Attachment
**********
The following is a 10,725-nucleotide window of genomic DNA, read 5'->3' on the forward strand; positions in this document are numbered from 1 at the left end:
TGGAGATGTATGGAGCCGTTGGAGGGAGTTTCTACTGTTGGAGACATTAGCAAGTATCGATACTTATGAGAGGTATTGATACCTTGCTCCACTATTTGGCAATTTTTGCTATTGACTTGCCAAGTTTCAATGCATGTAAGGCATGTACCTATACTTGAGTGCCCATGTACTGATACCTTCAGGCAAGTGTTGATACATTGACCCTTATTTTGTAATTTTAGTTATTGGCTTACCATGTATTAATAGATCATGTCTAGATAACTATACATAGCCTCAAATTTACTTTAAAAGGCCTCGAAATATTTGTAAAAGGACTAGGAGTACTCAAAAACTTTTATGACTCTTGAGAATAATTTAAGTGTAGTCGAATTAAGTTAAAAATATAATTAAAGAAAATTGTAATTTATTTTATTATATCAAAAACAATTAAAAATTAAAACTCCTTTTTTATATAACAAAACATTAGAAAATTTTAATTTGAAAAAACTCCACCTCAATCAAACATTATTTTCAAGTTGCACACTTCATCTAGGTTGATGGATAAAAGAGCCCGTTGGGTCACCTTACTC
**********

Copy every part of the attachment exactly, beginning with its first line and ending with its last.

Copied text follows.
The following is a 10,725-nucleotide window of genomic DNA, read 5'->3' on the forward strand; positions in this document are numbered from 1 at the left end:
TGGAGATGTATGGAGCCGTTGGAGGGAGTTTCTACTGTTGGAGACATTAGCAAGTATCGATACTTATGAGAGGTATTGATACCTTGCTCCACTATTTGGCAATTTTTGCTATTGACTTGCCAAGTTTCAATGCATGTAAGGCATGTACCTATACTTGAGTGCCCATGTACTGATACCTTCAGGCAAGTGTTGATACATTGACCCTTATTTTGTAATTTTAGTTATTGGCTTACCATGTATTAATAGATCATGTCTAGATAACTATACATAGCCTCAAATTTACTTTAAAAGGCCTCGAAATATTTGTAAAAGGACTAGGAGTACTCAAAAACTTTTATGACTCTTGAGAATAATTTAAGTGTAGTCGAATTAAGTTAAAAATATAATTAAAGAAAATTGTAATTTATTTTATTATATCAAAAACAATTAAAAATTAAAACTCCTTTTTTATATAACAAAACATTAGAAAATTTTAATTTGAAAAAACTCCACCTCAATCAAACATTATTTTCAAGTTGCACACTTCATCTAGGTTGATGGATAAAAGAGCCCGTTGGGTCACCTTACTC